The Law School’s William Wayne Justice Center for Public Interest Law and the UT Institute for Urban Policy Research and Analysis have released a report, “Criminal Records in the Digital Age: A Review of Current Practices in Texas and Recommendations for Reform,” addressing the increasing use of criminal histories in Texas for purposes unrelated to criminal justice.
More than 4.7 million adults in Texas possess a criminal record, often for minor offenses, and that number is steadily increasing with more than one million new arrests in Texas annually. The report highlights how, with the emergence of electronic databases, more than forty million criminal background checks are performed across the U.S. each year for non–criminal justice purposes. Widespread access to criminal records through government repositories and commercial vendors has led to an increased reliance on criminal background checks that negatively impacts the affected person’s access to housing, employment, government benefits, and educational opportunity—regardless of the nature of the offense or when it occurred.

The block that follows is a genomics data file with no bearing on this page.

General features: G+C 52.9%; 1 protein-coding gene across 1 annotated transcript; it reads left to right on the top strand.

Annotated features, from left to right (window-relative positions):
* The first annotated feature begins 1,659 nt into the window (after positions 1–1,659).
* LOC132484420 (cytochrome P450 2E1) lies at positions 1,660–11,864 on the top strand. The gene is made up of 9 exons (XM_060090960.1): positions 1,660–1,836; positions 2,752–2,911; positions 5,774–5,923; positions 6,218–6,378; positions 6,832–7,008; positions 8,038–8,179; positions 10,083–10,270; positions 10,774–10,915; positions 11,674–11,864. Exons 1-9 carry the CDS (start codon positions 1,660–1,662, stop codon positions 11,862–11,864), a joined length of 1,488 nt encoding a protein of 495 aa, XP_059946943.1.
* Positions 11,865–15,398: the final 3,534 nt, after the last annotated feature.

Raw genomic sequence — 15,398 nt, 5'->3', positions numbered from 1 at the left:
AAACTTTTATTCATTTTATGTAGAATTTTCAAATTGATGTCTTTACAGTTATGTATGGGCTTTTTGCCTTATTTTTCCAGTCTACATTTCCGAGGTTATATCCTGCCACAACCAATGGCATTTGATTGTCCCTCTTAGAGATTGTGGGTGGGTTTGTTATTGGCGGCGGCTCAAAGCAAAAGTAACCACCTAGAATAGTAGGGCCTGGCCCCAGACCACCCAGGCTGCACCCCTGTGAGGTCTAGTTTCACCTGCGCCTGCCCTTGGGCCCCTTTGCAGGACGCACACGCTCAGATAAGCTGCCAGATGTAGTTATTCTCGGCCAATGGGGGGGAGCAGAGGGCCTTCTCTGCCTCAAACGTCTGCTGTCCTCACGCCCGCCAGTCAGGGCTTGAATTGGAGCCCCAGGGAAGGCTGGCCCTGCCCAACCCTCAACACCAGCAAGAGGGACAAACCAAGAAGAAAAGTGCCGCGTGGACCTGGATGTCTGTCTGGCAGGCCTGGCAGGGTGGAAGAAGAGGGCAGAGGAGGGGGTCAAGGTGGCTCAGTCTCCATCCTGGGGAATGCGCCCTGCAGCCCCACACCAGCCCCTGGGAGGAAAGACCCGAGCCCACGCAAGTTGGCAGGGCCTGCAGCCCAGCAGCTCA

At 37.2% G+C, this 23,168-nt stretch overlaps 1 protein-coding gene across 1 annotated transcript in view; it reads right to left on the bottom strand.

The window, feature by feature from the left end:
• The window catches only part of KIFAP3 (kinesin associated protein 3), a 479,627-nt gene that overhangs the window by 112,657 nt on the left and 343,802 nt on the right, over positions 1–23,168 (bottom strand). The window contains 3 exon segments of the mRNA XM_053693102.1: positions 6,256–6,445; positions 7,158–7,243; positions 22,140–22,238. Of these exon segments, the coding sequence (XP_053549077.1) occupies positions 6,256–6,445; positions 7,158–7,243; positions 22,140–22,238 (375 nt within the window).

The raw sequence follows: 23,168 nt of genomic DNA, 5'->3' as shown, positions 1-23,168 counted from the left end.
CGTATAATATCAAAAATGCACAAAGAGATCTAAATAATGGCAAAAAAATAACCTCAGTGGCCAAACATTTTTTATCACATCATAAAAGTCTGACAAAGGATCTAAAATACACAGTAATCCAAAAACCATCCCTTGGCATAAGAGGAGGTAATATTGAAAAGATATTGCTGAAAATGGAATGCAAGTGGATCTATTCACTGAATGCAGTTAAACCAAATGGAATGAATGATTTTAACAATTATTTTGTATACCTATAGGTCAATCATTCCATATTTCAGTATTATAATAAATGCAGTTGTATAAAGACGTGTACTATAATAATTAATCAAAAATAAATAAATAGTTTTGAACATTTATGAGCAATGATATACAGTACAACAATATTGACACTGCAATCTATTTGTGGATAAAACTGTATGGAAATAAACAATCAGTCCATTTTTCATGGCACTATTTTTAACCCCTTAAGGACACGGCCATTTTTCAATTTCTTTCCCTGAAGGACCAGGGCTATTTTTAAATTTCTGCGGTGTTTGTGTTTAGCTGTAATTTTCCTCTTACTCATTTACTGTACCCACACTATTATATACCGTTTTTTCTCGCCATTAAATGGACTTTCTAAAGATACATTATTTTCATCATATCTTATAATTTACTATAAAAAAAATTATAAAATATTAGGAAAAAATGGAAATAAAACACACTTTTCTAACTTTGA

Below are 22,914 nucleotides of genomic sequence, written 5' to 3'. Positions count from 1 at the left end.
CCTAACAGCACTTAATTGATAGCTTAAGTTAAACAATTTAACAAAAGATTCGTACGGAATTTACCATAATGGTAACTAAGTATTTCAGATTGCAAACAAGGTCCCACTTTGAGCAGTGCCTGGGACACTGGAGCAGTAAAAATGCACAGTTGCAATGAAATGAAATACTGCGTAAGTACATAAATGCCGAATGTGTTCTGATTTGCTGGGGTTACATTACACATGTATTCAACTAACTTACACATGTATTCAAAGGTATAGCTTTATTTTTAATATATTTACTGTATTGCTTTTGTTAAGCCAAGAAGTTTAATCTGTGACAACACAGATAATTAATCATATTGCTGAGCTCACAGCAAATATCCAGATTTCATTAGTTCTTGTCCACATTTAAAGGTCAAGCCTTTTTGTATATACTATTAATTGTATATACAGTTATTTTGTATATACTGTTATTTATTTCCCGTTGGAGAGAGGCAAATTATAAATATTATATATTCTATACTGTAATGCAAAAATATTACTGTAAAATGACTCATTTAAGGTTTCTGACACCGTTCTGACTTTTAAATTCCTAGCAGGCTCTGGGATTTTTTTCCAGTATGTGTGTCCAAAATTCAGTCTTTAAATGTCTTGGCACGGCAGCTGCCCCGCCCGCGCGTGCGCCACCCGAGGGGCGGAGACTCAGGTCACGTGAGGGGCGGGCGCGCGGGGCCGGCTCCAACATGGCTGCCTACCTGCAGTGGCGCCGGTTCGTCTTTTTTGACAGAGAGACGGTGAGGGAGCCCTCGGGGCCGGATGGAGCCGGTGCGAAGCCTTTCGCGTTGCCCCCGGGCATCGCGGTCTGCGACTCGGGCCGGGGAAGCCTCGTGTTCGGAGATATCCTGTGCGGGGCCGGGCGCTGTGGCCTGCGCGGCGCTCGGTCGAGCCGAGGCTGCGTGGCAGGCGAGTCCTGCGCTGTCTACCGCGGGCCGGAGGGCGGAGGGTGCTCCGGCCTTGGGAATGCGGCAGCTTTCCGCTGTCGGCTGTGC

The report discusses how unintended consequences of the original criminal record can prevent affected individuals from successfully reintegrating into their communities, leaving them, their families, and the wider community at greater risk. Surveying recent efforts in other states, the report offers recommendations for reform and encourages Texas to undertake a comprehensive review of how criminal records are accessed, disseminated, and utilized around the state.